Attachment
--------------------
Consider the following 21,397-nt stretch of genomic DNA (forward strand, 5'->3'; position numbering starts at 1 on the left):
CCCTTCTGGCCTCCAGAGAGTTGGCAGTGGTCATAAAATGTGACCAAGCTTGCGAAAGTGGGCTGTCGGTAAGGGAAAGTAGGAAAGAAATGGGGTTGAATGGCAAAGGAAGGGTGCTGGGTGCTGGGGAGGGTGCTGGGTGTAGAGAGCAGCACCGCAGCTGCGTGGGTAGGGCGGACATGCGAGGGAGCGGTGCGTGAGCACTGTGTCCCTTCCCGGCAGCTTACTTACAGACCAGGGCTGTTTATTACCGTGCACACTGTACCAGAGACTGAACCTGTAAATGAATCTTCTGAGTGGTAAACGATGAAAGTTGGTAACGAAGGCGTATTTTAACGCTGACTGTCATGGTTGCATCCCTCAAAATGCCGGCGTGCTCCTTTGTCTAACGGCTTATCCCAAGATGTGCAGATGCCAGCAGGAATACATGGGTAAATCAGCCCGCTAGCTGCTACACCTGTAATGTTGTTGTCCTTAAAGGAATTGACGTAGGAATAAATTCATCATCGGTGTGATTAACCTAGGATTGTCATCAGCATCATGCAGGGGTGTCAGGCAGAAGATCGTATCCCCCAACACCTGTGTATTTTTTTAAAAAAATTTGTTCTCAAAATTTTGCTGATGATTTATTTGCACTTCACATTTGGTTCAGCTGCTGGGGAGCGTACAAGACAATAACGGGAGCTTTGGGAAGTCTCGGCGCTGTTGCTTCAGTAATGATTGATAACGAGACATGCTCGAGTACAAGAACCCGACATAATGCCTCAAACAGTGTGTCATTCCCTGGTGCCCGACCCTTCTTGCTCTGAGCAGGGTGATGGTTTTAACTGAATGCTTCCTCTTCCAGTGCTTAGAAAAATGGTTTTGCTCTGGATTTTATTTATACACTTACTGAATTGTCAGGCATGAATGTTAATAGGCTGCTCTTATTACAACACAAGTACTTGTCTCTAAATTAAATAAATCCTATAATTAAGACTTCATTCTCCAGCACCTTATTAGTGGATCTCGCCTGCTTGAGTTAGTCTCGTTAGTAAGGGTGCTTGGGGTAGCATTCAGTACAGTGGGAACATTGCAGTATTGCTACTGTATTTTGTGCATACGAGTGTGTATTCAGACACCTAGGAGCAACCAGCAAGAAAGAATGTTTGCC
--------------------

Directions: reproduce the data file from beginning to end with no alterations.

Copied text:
Consider the following 21,397-nt stretch of genomic DNA (forward strand, 5'->3'; position numbering starts at 1 on the left):
CCCTTCTGGCCTCCAGAGAGTTGGCAGTGGTCATAAAATGTGACCAAGCTTGCGAAAGTGGGCTGTCGGTAAGGGAAAGTAGGAAAGAAATGGGGTTGAATGGCAAAGGAAGGGTGCTGGGTGCTGGGGAGGGTGCTGGGTGTAGAGAGCAGCACCGCAGCTGCGTGGGTAGGGCGGACATGCGAGGGAGCGGTGCGTGAGCACTGTGTCCCTTCCCGGCAGCTTACTTACAGACCAGGGCTGTTTATTACCGTGCACACTGTACCAGAGACTGAACCTGTAAATGAATCTTCTGAGTGGTAAACGATGAAAGTTGGTAACGAAGGCGTATTTTAACGCTGACTGTCATGGTTGCATCCCTCAAAATGCCGGCGTGCTCCTTTGTCTAACGGCTTATCCCAAGATGTGCAGATGCCAGCAGGAATACATGGGTAAATCAGCCCGCTAGCTGCTACACCTGTAATGTTGTTGTCCTTAAAGGAATTGACGTAGGAATAAATTCATCATCGGTGTGATTAACCTAGGATTGTCATCAGCATCATGCAGGGGTGTCAGGCAGAAGATCGTATCCCCCAACACCTGTGTATTTTTTTAAAAAAATTTGTTCTCAAAATTTTGCTGATGATTTATTTGCACTTCACATTTGGTTCAGCTGCTGGGGAGCGTACAAGACAATAACGGGAGCTTTGGGAAGTCTCGGCGCTGTTGCTTCAGTAATGATTGATAACGAGACATGCTCGAGTACAAGAACCCGACATAATGCCTCAAACAGTGTGTCATTCCCTGGTGCCCGACCCTTCTTGCTCTGAGCAGGGTGATGGTTTTAACTGAATGCTTCCTCTTCCAGTGCTTAGAAAAATGGTTTTGCTCTGGATTTTATTTATACACTTACTGAATTGTCAGGCATGAATGTTAATAGGCTGCTCTTATTACAACACAAGTACTTGTCTCTAAATTAAATAAATCCTATAATTAAGACTTCATTCTCCAGCACCTTATTAGTGGATCTCGCCTGCTTGAGTTAGTCTCGTTAGTAAGGGTGCTTGGGGTAGCATTCAGTACAGTGGGAACATTGCAGTATTGCTACTGTATTTTGTGCATACGAGTGTGTATTCAGACACCTAGGAGCAACCAGCAAGAAAGAATGTTTGCC